5. The Clash - Cut The Crap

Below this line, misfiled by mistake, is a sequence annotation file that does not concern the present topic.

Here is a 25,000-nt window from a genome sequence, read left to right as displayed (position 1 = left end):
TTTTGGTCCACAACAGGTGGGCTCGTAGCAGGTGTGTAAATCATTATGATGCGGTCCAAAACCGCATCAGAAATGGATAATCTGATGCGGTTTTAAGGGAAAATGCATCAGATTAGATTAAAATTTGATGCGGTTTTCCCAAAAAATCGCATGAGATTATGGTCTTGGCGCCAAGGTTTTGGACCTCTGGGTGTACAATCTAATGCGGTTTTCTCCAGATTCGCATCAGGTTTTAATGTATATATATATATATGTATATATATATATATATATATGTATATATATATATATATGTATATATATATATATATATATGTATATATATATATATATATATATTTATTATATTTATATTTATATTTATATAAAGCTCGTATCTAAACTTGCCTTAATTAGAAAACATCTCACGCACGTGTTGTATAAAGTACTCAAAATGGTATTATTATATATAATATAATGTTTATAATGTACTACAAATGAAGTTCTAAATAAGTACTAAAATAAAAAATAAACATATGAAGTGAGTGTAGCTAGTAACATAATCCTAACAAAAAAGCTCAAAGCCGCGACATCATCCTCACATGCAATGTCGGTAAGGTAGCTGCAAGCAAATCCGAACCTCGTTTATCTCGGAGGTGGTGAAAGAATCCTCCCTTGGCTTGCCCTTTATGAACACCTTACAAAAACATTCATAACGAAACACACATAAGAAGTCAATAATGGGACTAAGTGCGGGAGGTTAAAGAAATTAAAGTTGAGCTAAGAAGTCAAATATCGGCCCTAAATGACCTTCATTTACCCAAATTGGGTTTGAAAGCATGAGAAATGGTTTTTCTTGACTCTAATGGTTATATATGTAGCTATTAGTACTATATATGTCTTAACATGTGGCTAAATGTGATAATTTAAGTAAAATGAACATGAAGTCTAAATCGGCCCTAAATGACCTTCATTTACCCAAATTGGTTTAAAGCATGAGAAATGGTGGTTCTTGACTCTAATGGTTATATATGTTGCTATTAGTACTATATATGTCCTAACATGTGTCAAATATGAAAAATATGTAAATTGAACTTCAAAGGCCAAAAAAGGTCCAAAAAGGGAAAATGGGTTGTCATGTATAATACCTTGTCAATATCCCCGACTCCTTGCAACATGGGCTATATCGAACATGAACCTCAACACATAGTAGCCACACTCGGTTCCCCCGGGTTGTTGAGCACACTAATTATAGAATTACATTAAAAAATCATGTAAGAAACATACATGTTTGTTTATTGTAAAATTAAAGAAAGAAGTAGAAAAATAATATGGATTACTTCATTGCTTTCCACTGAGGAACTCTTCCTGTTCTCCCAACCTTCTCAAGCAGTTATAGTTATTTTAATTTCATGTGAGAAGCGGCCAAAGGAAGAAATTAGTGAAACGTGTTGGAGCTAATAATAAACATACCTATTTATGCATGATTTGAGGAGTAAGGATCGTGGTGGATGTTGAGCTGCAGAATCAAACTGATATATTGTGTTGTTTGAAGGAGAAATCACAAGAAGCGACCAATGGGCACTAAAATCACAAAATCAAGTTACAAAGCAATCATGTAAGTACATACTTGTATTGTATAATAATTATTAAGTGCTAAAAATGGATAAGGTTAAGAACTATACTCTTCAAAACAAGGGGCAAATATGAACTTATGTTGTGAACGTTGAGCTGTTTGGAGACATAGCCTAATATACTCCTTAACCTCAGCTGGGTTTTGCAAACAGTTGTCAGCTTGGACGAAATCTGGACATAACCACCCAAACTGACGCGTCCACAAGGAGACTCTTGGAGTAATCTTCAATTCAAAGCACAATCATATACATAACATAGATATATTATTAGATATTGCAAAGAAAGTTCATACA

In 1982, The Clash achieved considerable commercial success with Combat Rock, hitting double platinum in the US. In 1985, they were a band on life support. Relations between primary songwriters Joe Strummer and Mick Jones had broken down and drummer Topper Headon had quit the band due to heroin addiction, leaving Strummer and bassist Paul Simonon as the only remaining original members. At the time, the record was damned by critics across the board, in stark contrast to their earlier work. Indeed, Cut The Crap was the final nail in the coffin and The Clash Mk II dissolved soon after its release. So how bad is it? Well by Strummer's lofty standards, its pretty bad. The production is swamped with distracting mid-80s synths that make the songs sound about as punk as Culture Club. This could be forgiven if the material stands up, but with the exception of the superb This Is England, it doesn't. The creative input of Jones is sorely missed, and this album clearly shows that this incarnation of the band could never live up to past glories. The fact that this album and era has been virtually erased from Clash history, totally ignored in the 2000 documentary Westway To The World and most official compilations tells you all you need to know.